In reality, you spent about three minutes in the ice chamber. It pumps the liquid nitrogen in and immediately you feel a bit of a cold sensation. As you get colder, your body begins to vasoconstrict, keeping all the warm blood around all of the key internal organs. This is the same super oxygenated blood that will be released throughout your body once you step out of the chamber - distributing all of the nutrient rich blood to your sore and tired muscles. In this insane Austin heat, it feels a little bit like sticking your face into the freezer after a hot, sweaty run. Glorious. It feels good for about a minute and then you realize it's damn cold. I've found that it helps to bounce around a bit in the chamber to keep the blood flowing in your legs. It might also help to complain and whine a bit about how cold it is, how much you time you have left, and how much you don't like the cold. But maybe that's also just me.
In reality, the experience is pleasant. In each of the different times that I've tried the therapy, I've found that different parts of my body react differently. On my first time, I was acutely aware of how cold my hip bones were. On the most recent, it was my arms that felt the most numb.
But here's what everyone wants to know: Does it work?
I'm a big proponent of the recovery day. I tell my athletes this constantly. Take a day off - rest - recover. Rest days aren't meant to be days to go for a "short jog" or a "quick yoga session." Sit down. And I think that the cryotherapy works into that greatly.
I went in to my sessions with Restore on several different occasions: post-workout & on recovery days. I can definitely say that I could tell a big difference in my muscle soreness the remainder of the day and the following day. The three minutes doesn't seem very long, but I was able to feel a big difference almost as soon as I was finished. And the next day, I felt even better! My usual stiffness had receded and I felt fresh! After the most recent cryotherapy session, I hit a new squat snatch PR of 90 the next day! I would definitely say that that is a win. I also have it on good account (thanks for the tip Chuck!), that a dual session of the Normatec recovery boots (I can't rave enough about these1) followed by a freeze (aptly named the "Squeeze & Freeze" by Mark Goldberg) makes for one of the best recoveries. Definitely on my list to try!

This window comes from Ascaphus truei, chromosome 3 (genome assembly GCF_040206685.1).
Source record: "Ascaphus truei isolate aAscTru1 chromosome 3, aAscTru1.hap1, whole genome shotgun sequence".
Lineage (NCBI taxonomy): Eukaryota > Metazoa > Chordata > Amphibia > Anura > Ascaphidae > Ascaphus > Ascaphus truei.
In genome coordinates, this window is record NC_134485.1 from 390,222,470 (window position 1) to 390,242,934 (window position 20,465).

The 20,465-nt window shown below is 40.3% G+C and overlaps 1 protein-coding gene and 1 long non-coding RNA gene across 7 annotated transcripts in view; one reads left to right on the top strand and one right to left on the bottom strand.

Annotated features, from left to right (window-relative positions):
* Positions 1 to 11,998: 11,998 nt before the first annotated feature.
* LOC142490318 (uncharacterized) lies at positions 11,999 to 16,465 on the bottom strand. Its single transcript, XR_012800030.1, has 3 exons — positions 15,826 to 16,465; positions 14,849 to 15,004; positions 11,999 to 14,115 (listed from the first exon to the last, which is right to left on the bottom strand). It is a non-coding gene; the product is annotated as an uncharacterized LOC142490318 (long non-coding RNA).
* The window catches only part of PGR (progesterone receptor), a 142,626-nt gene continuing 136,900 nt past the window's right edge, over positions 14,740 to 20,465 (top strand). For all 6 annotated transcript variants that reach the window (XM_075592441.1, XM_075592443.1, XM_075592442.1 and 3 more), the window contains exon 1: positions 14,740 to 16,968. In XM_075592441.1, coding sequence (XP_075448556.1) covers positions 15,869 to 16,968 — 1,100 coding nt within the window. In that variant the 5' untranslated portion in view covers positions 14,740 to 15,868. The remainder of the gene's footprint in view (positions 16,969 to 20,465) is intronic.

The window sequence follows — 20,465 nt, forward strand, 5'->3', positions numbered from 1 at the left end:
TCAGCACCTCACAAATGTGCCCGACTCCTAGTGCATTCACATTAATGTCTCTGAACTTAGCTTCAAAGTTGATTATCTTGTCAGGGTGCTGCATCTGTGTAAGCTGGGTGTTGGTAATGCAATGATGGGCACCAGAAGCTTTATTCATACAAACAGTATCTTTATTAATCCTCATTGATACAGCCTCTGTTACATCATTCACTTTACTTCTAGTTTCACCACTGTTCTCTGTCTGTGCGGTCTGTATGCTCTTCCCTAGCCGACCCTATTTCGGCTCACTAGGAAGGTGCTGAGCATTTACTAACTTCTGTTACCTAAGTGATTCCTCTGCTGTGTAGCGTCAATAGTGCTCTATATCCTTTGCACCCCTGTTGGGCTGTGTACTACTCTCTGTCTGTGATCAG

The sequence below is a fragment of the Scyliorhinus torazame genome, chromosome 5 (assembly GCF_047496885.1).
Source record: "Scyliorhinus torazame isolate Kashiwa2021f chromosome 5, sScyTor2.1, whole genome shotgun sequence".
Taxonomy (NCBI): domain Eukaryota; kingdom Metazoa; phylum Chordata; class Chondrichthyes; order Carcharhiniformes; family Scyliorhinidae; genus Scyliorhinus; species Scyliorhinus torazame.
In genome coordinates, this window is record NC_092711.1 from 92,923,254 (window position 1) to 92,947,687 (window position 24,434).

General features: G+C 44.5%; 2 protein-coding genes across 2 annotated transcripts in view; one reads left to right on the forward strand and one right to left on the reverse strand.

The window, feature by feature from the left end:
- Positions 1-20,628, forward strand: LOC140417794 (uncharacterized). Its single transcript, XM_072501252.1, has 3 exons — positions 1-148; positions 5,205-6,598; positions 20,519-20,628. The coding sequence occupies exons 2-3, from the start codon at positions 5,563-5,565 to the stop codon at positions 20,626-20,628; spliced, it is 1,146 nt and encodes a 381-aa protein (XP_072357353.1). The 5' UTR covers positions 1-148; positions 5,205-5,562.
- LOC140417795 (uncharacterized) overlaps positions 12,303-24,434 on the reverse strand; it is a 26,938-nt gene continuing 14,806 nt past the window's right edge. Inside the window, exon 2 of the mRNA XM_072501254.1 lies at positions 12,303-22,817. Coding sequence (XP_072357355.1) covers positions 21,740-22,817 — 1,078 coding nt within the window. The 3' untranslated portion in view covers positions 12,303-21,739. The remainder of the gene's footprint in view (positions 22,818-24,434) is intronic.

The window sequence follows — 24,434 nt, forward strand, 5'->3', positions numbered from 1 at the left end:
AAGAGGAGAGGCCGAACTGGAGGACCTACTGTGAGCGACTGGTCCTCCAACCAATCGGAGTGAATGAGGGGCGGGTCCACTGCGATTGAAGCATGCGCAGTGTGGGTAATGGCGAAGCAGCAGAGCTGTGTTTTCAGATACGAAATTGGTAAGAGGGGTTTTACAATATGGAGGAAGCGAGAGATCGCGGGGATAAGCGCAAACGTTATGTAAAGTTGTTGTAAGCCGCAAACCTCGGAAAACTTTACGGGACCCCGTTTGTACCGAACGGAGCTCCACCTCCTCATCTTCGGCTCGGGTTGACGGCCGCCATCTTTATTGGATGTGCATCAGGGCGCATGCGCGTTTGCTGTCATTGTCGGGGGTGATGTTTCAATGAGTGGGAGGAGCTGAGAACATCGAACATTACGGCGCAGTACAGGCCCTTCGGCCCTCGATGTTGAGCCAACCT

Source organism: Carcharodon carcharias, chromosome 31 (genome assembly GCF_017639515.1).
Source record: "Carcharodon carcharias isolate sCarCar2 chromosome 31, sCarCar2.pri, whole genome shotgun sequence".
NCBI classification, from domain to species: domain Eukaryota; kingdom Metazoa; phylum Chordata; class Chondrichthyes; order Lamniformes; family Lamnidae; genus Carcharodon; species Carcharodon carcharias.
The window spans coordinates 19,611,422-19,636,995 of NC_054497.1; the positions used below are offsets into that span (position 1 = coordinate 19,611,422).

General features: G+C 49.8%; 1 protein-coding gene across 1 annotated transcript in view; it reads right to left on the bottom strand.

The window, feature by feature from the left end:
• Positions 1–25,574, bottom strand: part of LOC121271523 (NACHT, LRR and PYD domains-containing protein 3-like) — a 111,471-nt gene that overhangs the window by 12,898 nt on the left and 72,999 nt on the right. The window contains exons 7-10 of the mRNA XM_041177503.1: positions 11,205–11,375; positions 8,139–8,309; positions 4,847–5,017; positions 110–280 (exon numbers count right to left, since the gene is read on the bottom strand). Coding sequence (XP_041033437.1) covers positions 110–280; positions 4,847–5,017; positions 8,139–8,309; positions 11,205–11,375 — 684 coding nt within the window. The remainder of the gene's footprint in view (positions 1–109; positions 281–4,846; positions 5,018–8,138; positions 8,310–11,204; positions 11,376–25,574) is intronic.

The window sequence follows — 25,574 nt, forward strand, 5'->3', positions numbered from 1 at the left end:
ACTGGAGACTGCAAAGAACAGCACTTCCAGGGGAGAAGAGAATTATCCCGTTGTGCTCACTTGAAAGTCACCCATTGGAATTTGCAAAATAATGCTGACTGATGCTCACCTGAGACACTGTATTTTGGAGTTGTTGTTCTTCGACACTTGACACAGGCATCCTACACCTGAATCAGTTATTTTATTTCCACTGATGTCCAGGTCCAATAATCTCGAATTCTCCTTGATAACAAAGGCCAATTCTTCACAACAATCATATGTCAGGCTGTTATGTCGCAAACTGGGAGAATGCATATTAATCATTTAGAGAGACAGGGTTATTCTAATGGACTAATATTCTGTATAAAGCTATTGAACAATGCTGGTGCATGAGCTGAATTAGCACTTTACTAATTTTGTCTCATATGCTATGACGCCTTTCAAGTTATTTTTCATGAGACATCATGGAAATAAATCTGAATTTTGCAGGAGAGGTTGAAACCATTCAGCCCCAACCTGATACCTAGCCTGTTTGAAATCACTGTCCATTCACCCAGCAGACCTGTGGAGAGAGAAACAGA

What they say about revving up your metabolism is also true! Due to a large amount of energy being used to regulate the body's temperature, a cryotherapy session can increase the number of calories burned. While I can't attest to that exact science, I can say that I was ravenous the rest of the day! A perfect way to refuel on a rest day!
Another added benefit to cryotherapy - besides the metabolic increases and inflammation reduction - is the increased quality of sleep! I slept like an absolute baby after my second therapy session.
As with anything, I think it's important to stay on a regimen with recovery. There are plenty of benefits from cryotherapy, but I think that maintaining a schedule and going frequently is going to give you the best results. I love that it only takes a few minutes, so it's incredibly easy to schedule -even in my busy daily life! It is definitely something that I will be adding and keeping into my recovery routine and I hope to see where it leads!